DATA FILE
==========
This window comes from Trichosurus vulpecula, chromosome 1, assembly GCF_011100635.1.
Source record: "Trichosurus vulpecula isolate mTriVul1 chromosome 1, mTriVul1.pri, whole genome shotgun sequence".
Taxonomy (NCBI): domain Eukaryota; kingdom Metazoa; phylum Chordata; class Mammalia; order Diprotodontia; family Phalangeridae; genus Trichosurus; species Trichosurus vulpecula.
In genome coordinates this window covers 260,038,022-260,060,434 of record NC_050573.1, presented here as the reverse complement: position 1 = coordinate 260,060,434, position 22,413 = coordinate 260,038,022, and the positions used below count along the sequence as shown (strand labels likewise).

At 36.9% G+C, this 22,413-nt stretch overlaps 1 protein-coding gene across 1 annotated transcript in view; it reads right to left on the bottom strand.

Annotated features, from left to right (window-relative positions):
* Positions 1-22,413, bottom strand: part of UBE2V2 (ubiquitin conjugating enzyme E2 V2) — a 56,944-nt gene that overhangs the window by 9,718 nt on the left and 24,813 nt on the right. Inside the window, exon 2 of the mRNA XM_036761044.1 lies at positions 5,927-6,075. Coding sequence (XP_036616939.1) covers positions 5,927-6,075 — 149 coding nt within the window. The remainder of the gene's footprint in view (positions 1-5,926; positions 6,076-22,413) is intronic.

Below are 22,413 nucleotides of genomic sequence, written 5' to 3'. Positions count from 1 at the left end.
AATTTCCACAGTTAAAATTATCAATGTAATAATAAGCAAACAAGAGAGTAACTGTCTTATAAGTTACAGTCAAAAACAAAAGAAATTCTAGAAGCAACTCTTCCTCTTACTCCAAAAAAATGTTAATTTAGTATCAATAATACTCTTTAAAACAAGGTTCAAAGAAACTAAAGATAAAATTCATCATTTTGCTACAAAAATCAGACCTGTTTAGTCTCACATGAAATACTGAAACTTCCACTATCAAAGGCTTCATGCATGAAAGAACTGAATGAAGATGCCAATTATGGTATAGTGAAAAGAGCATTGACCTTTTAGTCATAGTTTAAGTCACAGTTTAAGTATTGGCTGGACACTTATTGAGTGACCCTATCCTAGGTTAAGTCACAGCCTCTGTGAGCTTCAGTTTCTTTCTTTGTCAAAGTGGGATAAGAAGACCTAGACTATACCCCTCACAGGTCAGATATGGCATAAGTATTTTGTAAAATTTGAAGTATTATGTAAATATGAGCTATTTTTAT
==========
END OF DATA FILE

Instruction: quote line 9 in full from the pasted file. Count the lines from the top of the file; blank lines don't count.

AATTTCCACAGTTAAAATTATCAATGTAATAATAAGCAAACAAGAGAGTAACTGTCTTATAAGTTACAGTCAAAAACAAAAGAAATTCTAGAAGCAACTCTTCCTCTTACTCCAAAAAAATGTTAATTTAGTATCAATAATACTCTTTAAAACAAGGTTCAAAGAAACTAAAGATAAAATTCATCATTTTGCTACAAAAATCAGACCTGTTTAGTCTCACATGAAATACTGAAACTTCCACTATCAAAGGCTTCATGCATGAAAGAACTGAATGAAGATGCCAATTATGGTATAGTGAAAAGAGCATTGACCTTTTAGTCATAGTTTAAGTCACAGTTTAAGTATTGGCTGGACACTTATTGAGTGACCCTATCCTAGGTTAAGTCACAGCCTCTGTGAGCTTCAGTTTCTTTCTTTGTCAAAGTGGGATAAGAAGACCTAGACTATACCCCTCACAGGTCAGATATGGCATAAGTATTTTGTAAAATTTGAAGTATTATGTAAATATGAGCTATTTTTAT